A Bartender's Life
By Toby Cecchini
(Broadway Books, Paperback, 9780767912105, 256pp.)
Publication Date: September 14, 2004
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Cosmopolitan is a memoir of the bartending life structured as a day in the life of Passerby, the bar owned and run by Toby Cecchini. It is, as well, a rich study of human nature—of the outlandish behavior of the human animal under the influence of alcohol, of lust, and of the sheer desire to bust loose and party. As the typical day progresses, Cecchini muses over a life spent in the service industry and the fascinating particulars of his chosen profession. He is by turns witty, acute, mordant, and lyrical in dealing with the realities of his profession, shedding plenty of light on the hidden corners of what people do when they go out at night.
TOBY CECCHINI is part owner of the bar Passerby, located in New York’s far-west Chelsea neighborhood. He began his bartending career in the mid-eighties at New York’s fabled bar and restaurant Odeon, where he began the Cosmopolitan cocktail revival. Cecchini has also written for the New York Times Magazine and GQ. He lives in New York City.
“Marvelous. Toby Cecchini is no part-time, blender-drink-slinging woo-woo pouring dilettante. He's a professional. A hard, wise, funny, sad and unflinching look at the world from the other side of the bar. Beautifully written, as fascinating for its backstairs account of hip restaurant/bar/lounge hijinks as it is for its unique perspective on human behavior. New York night life in all its true, hilarious, horrific, poignant and pinheaded glory.”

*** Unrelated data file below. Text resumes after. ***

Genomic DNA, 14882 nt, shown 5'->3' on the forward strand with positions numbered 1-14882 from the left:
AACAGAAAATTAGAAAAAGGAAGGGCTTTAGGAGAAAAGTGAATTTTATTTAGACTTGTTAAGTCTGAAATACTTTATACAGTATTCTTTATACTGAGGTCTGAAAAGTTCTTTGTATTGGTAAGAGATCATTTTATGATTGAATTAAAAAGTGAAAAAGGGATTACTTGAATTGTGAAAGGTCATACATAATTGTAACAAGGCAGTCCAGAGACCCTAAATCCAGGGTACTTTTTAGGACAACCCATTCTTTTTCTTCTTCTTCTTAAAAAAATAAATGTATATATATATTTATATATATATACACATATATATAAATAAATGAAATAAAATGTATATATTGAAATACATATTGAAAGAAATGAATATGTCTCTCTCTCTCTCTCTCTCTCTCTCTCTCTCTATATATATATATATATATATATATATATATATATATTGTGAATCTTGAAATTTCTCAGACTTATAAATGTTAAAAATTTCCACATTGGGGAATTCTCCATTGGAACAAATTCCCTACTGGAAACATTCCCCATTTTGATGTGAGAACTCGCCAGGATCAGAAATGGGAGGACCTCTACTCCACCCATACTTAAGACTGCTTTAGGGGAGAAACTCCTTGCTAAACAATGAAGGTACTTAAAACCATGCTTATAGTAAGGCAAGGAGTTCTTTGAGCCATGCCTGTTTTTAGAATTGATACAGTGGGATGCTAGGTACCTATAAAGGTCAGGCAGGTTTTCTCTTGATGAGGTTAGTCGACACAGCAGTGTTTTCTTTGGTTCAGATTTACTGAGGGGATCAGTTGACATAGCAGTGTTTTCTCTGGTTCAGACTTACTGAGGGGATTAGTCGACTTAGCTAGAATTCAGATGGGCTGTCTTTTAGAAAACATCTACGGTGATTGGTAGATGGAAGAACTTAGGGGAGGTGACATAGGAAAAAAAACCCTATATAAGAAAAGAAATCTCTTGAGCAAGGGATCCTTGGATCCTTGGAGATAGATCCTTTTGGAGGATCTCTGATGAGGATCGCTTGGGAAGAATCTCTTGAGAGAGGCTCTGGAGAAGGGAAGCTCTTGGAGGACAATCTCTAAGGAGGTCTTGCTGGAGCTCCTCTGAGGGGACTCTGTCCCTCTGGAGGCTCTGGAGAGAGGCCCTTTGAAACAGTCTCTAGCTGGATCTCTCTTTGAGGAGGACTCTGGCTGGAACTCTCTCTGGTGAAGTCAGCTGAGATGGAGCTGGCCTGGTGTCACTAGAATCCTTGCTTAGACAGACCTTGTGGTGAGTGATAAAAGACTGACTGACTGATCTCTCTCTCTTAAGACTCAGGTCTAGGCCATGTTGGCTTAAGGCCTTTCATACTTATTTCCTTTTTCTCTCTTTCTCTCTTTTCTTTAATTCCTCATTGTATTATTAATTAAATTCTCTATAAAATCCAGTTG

-Anthony Bourdain, author of Kitchen Confidential
“Toby Cecchini is something of an expert in creating hospitable environments: for drinkers with his bar, and for readers with this book. He writes with a quiet, lucid style about a profession that is generally loud and chaotic, and he makes almost every aspect of his bartending vocation, including, and perhaps especially, the bad behavior of some of his patrons, totally engaging. He has also captured an essence of New York life in the way that Midwesterners are, for some reason, uniquely able to capture it. Finally, though this book’s title is an overt reference to a particular mixed drink, what it embodies and anatomizes so well is an outlook on the world, in this case from behind a bar.”
-Tom Beller, author of Seduction Theory and The Sleepover Artist